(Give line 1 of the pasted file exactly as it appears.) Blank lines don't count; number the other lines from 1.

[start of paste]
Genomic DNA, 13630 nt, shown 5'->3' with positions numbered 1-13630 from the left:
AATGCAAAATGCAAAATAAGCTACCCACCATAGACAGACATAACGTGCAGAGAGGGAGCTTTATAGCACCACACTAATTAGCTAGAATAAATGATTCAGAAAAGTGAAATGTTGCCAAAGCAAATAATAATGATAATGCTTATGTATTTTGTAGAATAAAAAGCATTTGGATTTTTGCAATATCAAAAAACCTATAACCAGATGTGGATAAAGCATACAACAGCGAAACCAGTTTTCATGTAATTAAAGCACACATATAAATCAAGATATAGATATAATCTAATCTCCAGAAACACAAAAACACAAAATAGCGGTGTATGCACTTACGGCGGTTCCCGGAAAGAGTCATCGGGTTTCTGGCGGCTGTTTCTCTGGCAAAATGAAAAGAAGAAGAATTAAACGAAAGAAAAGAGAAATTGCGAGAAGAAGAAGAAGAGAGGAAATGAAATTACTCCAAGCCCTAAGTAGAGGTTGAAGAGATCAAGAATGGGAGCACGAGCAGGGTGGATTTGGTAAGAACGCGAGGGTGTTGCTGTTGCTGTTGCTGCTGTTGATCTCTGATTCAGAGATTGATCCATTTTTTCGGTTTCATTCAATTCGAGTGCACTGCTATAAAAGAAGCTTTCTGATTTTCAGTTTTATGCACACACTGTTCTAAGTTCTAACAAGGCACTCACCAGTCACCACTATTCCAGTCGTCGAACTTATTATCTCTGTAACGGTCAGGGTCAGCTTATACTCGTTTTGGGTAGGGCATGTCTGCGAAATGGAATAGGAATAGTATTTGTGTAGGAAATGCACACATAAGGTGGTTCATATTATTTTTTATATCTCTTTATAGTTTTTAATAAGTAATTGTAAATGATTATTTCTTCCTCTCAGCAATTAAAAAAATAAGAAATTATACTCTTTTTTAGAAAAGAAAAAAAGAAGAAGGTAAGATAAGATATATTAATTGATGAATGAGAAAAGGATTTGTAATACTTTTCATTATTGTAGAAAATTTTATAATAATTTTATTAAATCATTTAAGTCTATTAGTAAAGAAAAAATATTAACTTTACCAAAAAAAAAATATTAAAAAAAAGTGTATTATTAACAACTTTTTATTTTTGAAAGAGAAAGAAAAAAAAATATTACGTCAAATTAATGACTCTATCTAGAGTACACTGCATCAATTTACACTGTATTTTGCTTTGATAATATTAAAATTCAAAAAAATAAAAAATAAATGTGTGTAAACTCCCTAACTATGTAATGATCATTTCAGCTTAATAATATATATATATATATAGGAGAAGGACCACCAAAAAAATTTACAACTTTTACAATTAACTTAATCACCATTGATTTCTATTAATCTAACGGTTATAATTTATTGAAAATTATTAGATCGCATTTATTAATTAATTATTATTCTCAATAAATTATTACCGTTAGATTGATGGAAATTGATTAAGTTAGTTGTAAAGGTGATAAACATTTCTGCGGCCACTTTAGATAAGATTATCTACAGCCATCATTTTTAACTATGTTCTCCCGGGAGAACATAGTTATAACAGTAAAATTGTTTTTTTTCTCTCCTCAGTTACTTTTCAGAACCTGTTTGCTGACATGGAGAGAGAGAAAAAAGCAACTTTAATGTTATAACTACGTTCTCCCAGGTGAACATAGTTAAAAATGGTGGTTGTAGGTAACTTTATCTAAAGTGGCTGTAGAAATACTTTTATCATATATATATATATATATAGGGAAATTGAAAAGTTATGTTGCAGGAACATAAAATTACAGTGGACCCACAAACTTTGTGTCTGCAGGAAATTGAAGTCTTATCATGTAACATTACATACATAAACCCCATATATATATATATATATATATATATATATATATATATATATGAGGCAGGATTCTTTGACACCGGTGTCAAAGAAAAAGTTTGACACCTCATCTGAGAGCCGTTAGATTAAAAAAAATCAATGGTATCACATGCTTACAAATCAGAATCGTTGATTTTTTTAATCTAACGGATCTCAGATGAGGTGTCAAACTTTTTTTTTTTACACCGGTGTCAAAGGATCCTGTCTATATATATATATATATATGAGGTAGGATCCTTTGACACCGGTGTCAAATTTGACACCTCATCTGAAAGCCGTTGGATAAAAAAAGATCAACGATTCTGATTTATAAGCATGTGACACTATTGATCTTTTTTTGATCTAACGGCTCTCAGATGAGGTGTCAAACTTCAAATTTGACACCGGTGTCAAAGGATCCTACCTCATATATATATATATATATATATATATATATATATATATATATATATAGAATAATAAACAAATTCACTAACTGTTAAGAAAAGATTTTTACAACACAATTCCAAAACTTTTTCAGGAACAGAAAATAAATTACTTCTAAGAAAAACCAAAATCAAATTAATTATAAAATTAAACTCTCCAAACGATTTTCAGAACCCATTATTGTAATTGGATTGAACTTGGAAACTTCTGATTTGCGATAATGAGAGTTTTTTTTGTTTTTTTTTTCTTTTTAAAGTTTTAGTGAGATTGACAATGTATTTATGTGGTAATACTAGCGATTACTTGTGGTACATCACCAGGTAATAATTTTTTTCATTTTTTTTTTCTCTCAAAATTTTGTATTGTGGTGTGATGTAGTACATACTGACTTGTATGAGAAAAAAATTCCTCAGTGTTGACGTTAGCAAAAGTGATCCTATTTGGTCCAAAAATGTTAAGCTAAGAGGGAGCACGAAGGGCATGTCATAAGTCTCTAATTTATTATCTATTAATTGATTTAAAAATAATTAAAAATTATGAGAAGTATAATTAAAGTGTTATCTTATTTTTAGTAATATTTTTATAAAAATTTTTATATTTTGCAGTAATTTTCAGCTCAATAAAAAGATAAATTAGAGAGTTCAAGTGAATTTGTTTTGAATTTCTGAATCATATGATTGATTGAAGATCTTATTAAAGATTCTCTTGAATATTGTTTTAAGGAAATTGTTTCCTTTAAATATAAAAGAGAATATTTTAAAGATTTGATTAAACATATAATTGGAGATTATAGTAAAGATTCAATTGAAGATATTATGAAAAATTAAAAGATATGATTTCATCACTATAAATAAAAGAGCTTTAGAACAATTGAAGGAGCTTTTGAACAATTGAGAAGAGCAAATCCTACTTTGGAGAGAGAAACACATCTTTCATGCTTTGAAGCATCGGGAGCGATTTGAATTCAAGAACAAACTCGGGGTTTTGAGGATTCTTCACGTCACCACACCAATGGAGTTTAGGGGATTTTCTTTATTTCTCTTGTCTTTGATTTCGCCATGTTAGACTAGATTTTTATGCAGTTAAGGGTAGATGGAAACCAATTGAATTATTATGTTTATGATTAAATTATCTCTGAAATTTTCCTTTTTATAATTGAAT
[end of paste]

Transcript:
Genomic DNA, 13630 nt, shown 5'->3' with positions numbered 1-13630 from the left: